So yes, evangelical agreement is certainly a myth used by some to shut down debate.

    Let me just add that the communications revolution (ie internet) has played a huge role in debunking this myth. Church leaders can no longer control the flow of information and keep people in a bubble. Again, this is something I am most grateful for.

  7. I was a curate at St. Michael-le-Belfrey from 1989-92, and I’m not especially surprised by the divergence in belief which Guest describes. Certainly the Bible was regarded as authoritative, but I don’t remember anyone there claiming it to be inerrant. I would not have done and I encountered no problem on that score – though I did on some other issues. Misogyny still ran deep (I was the first member of the clergy not to be an elder there, though that was later corrected). Some elders held to the view that Substitutionary Atonement was the only model for understanding Jesus’ work on the cross, and I still remember the deepening glower on the face of one of them as I used some different models in one teaching session.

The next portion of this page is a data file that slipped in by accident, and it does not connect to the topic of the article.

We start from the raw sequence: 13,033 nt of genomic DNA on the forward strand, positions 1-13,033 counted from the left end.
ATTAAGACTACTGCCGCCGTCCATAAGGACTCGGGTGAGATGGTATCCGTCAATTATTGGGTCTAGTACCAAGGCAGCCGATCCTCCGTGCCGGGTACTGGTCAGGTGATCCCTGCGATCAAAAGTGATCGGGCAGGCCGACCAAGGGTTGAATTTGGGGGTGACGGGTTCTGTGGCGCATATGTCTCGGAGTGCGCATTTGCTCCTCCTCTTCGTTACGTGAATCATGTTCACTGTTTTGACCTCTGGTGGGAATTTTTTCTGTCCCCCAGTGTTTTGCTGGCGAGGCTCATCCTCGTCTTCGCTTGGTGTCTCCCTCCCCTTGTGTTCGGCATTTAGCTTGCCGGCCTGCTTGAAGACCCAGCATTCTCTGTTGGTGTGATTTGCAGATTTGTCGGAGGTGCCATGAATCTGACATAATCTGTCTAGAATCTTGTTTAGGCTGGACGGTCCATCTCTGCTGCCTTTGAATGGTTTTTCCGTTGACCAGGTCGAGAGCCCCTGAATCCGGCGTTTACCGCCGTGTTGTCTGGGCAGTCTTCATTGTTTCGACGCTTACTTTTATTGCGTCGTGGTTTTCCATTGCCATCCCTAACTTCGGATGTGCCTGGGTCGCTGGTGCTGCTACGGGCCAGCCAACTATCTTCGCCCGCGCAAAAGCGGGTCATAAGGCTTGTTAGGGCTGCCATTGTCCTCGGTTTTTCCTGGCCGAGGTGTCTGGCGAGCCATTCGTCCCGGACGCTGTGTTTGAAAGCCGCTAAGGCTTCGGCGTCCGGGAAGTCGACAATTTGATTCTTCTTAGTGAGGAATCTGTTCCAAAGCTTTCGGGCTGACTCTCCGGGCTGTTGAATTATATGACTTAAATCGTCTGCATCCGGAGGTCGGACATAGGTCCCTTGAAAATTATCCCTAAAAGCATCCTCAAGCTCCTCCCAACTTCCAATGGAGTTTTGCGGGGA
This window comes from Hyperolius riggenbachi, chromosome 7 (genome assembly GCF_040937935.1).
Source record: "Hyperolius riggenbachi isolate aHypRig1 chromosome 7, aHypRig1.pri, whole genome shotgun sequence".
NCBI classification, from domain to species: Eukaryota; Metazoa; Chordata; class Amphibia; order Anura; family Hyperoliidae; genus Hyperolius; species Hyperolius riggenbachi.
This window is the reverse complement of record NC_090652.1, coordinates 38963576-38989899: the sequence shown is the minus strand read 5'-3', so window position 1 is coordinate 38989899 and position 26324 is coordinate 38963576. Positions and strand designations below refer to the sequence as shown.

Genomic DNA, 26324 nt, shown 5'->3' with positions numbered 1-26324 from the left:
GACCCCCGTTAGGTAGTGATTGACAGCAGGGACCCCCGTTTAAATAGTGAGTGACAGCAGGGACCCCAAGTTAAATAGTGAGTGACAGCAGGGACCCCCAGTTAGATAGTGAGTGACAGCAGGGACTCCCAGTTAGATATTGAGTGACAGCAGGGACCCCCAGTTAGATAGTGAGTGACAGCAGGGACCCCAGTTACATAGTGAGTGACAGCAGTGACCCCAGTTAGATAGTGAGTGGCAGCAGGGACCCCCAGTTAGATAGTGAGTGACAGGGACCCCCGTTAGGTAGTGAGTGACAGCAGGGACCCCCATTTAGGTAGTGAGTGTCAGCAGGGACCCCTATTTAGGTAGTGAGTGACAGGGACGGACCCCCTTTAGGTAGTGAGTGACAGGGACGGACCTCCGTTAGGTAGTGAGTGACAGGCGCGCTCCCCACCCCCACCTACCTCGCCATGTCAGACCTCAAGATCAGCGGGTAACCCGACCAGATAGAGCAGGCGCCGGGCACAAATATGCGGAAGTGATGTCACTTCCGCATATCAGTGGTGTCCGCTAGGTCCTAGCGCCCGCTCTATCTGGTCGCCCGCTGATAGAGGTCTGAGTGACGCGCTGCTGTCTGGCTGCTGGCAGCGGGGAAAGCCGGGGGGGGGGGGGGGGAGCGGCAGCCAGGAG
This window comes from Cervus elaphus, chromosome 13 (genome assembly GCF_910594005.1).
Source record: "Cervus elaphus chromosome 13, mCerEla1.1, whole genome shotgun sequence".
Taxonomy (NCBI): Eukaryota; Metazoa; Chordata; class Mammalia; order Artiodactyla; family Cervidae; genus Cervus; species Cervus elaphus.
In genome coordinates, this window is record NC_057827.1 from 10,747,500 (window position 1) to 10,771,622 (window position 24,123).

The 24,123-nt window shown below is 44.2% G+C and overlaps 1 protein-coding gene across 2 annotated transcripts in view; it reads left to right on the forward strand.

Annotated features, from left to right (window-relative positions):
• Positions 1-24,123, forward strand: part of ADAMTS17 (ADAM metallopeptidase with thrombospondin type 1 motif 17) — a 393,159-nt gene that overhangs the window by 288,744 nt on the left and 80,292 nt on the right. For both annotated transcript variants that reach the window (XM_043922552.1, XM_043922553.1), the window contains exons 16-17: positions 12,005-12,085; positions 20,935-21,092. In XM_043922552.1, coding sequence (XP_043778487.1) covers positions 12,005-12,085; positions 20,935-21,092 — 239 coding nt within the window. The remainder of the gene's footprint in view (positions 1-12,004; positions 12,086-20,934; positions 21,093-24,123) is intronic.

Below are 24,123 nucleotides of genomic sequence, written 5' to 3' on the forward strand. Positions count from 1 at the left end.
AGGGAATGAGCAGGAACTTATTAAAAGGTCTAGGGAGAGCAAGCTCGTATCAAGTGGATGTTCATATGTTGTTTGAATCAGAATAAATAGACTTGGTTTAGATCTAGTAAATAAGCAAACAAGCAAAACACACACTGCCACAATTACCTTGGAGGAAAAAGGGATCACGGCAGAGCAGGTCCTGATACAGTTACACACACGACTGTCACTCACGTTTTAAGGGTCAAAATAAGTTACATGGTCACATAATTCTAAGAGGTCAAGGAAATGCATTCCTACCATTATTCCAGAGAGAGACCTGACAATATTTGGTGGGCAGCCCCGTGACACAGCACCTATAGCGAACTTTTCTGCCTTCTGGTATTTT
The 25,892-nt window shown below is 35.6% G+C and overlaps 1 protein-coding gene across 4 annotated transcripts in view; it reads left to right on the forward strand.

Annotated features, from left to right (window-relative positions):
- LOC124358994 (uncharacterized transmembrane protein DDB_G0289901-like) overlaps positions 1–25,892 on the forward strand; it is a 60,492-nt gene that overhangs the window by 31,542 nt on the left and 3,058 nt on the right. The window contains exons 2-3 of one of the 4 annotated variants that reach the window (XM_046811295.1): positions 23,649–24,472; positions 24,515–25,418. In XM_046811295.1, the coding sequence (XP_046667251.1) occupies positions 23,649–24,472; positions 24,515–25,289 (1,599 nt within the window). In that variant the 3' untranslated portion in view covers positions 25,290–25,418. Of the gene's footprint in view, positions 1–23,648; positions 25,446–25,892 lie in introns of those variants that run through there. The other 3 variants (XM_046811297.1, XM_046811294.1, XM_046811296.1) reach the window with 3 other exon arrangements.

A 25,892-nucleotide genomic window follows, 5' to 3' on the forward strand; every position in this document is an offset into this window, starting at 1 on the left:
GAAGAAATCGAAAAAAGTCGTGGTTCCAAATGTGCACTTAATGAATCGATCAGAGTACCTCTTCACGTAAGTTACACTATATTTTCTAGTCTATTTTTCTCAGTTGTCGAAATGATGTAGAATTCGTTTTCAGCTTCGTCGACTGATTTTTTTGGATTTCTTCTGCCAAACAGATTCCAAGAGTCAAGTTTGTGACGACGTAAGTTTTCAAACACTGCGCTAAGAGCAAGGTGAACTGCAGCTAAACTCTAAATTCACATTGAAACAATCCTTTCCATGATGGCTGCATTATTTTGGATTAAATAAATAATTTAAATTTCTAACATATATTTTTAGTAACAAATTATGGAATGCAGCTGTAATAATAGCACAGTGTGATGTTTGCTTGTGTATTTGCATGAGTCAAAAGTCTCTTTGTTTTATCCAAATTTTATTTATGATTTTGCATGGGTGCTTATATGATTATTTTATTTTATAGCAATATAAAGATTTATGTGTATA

Graham Cray did not have an exclusive approach to ideas generally, and this translated over into aspects of church life and belief. Nor was there in my time any induction programme or even leaflet describing the church’s doctrines and beliefs – other of course than the Creeds when they were used. People will have attended for different reasons; because they like the music, or the creativity, or they had friends there, or because it was a good place to meet other young people. Some may even have gone for the preaching!

  8. There is a very interesting and pertinent article by Ian Paul on the “literal” debate following on from Hugh Houghton’s recent translation of the 4th C Latin commentary Fortunatianus. It is true as Paul says that many in journalism don’t take time to do a little bit of elementary learning about ecclesiastical debates. Ah well, such is life.

    https://www.psephizo.com/biblical-studies/should-we-read-the-bible-literally/

    I agree with David that we need to be careful about labels as it is all too easy to find ourselves dressed as Aunt Sally and quietly exiled to Coventry.